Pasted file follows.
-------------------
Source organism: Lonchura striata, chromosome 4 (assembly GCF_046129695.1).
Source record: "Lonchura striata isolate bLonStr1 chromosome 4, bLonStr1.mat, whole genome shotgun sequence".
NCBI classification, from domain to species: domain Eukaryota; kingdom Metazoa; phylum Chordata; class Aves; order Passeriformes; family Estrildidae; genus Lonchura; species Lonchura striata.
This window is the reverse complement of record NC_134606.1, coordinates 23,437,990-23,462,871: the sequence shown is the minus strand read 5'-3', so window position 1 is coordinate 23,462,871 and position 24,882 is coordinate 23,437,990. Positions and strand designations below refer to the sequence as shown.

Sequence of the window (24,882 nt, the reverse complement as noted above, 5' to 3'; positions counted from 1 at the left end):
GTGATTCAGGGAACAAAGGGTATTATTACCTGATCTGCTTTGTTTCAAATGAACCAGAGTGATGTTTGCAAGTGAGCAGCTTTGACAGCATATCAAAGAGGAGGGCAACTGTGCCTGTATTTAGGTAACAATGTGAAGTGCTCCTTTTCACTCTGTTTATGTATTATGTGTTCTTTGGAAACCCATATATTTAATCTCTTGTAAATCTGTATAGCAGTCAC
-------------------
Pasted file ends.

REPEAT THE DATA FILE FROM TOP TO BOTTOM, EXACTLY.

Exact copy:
Source organism: Lonchura striata, chromosome 4 (assembly GCF_046129695.1).
Source record: "Lonchura striata isolate bLonStr1 chromosome 4, bLonStr1.mat, whole genome shotgun sequence".
NCBI classification, from domain to species: domain Eukaryota; kingdom Metazoa; phylum Chordata; class Aves; order Passeriformes; family Estrildidae; genus Lonchura; species Lonchura striata.
This window is the reverse complement of record NC_134606.1, coordinates 23,437,990-23,462,871: the sequence shown is the minus strand read 5'-3', so window position 1 is coordinate 23,462,871 and position 24,882 is coordinate 23,437,990. Positions and strand designations below refer to the sequence as shown.

Sequence of the window (24,882 nt, the reverse complement as noted above, 5' to 3'; positions counted from 1 at the left end):
GTGATTCAGGGAACAAAGGGTATTATTACCTGATCTGCTTTGTTTCAAATGAACCAGAGTGATGTTTGCAAGTGAGCAGCTTTGACAGCATATCAAAGAGGAGGGCAACTGTGCCTGTATTTAGGTAACAATGTGAAGTGCTCCTTTTCACTCTGTTTATGTATTATGTGTTCTTTGGAAACCCATATATTTAATCTCTTGTAAATCTGTATAGCAGTCAC